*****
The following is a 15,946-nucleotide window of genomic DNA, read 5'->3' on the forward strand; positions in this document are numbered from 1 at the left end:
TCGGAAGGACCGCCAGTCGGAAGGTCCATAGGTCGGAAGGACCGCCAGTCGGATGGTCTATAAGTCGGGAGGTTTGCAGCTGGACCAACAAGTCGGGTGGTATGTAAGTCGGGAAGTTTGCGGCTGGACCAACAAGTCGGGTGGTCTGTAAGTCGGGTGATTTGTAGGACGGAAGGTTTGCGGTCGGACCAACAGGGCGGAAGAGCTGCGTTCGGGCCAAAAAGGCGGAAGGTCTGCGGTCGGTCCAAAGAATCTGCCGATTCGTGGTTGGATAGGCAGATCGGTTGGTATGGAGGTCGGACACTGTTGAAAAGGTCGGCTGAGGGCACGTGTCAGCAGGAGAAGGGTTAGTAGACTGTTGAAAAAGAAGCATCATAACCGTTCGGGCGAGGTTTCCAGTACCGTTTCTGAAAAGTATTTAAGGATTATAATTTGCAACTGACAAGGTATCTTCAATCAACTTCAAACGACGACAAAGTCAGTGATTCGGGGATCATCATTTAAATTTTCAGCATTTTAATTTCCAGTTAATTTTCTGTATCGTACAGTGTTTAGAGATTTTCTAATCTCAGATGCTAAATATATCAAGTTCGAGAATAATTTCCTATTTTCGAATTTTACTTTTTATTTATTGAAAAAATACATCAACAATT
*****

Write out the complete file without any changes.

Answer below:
The following is a 15,946-nucleotide window of genomic DNA, read 5'->3' on the forward strand; positions in this document are numbered from 1 at the left end:
TCGGAAGGACCGCCAGTCGGAAGGTCCATAGGTCGGAAGGACCGCCAGTCGGATGGTCTATAAGTCGGGAGGTTTGCAGCTGGACCAACAAGTCGGGTGGTATGTAAGTCGGGAAGTTTGCGGCTGGACCAACAAGTCGGGTGGTCTGTAAGTCGGGTGATTTGTAGGACGGAAGGTTTGCGGTCGGACCAACAGGGCGGAAGAGCTGCGTTCGGGCCAAAAAGGCGGAAGGTCTGCGGTCGGTCCAAAGAATCTGCCGATTCGTGGTTGGATAGGCAGATCGGTTGGTATGGAGGTCGGACACTGTTGAAAAGGTCGGCTGAGGGCACGTGTCAGCAGGAGAAGGGTTAGTAGACTGTTGAAAAAGAAGCATCATAACCGTTCGGGCGAGGTTTCCAGTACCGTTTCTGAAAAGTATTTAAGGATTATAATTTGCAACTGACAAGGTATCTTCAATCAACTTCAAACGACGACAAAGTCAGTGATTCGGGGATCATCATTTAAATTTTCAGCATTTTAATTTCCAGTTAATTTTCTGTATCGTACAGTGTTTAGAGATTTTCTAATCTCAGATGCTAAATATATCAAGTTCGAGAATAATTTCCTATTTTCGAATTTTACTTTTTATTTATTGAAAAAATACATCAACAATT